One of the best ways to improve IT security is for security specialists to understand, at a fundamental level, how different kinds of exploits work. They tend to fall into clusters, based on certain core ideas.
Among the most common forms, for instance, is buffer overflow attacks. The root idea is fairly simple: by inserting more data into a memory buffer than is supposed to be there, an attacker can cause a program to act in unexpected ways that support the attacker’s agenda.
A variety of results can emerge from buffer overflow attacks, ranging from an exception-driven crash to something much more sinister like executing rogue code inserted into computer memory by the attacker. Once this new code is running, it then becomes possible to achieve outcomes like corrupting enterprise data, monitoring and stealing private information, slowing performance of key systems, and many others.
Buffer overflow attacks are far from new to IT security. They’ve been around at least since the 1988 Morris worm, which rapidly spread across the Internet by taking advantage of problematic coding in the UNIX finger daemon. And they all rely on the same, basic premise of problematic coding pertaining to the boundaries of data structures. If the code assumes data can only possibly be of a certain length, an attacker need only exceed that length to cause problems.
You might wonder why programming languages don’t take buffer overflow attacks into account in their basic design, by enforcing rigorous boundary management at compile time. Many do, but they tend to be relatively recent languages such as Java. Older and more established languages, in particular C and its object-oriented cousin C++, as a rule do not — and they also have tremendous momentum in the development world. These languages have for decades been routinely leveraged to create some of the most fundamental elements of modern IT infrastructures, such as the operating systems Linux, UNIX, Windows, and Mac OS X, as well as a wide variety of applications and middleware.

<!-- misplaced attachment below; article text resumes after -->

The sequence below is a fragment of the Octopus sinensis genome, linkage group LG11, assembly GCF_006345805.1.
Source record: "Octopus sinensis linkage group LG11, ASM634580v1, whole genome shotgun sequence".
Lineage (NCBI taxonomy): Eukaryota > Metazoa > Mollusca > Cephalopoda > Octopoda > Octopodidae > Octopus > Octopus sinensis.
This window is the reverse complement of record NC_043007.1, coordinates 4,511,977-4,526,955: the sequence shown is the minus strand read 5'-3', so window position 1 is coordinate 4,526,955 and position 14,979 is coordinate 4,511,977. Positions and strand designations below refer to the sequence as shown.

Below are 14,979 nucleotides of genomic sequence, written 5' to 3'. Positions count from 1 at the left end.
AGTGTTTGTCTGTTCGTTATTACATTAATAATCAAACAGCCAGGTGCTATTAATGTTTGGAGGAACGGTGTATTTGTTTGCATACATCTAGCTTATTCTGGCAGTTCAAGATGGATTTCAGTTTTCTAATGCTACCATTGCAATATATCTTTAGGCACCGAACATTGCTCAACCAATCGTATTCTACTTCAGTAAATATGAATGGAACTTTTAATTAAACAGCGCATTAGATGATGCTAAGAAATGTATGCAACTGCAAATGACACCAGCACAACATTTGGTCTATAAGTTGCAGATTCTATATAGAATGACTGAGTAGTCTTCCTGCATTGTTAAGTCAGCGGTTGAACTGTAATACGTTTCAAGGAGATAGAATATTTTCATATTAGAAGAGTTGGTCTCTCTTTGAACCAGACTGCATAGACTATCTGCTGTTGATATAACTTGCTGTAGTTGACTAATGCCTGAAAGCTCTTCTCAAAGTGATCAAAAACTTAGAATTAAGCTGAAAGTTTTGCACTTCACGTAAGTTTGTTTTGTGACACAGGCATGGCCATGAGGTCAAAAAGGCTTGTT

So the unfortunate reality is that buffer overflow attacks, as a class of security threat, are not likely to go away any time soon. It’s just a question of how well security professionals can proactively address the problem or deal with it when it arises in a new form.
Let’s take a look at some of the different types of buffer overflow attacks.
Many kinds of buffer overflow attacks are possible
- Stack attacks. The buffer here is the stack, a fairly small chunk of memory that programs use to manage call returns (among other things). By overwriting key areas of the stack with too much data, the attacker manages to trick the program to return to (that is, execute) his own code, located elsewhere in RAM, as opposed to the correct code. Stack overflows are the most common, well-known of all buffer overflow attacks.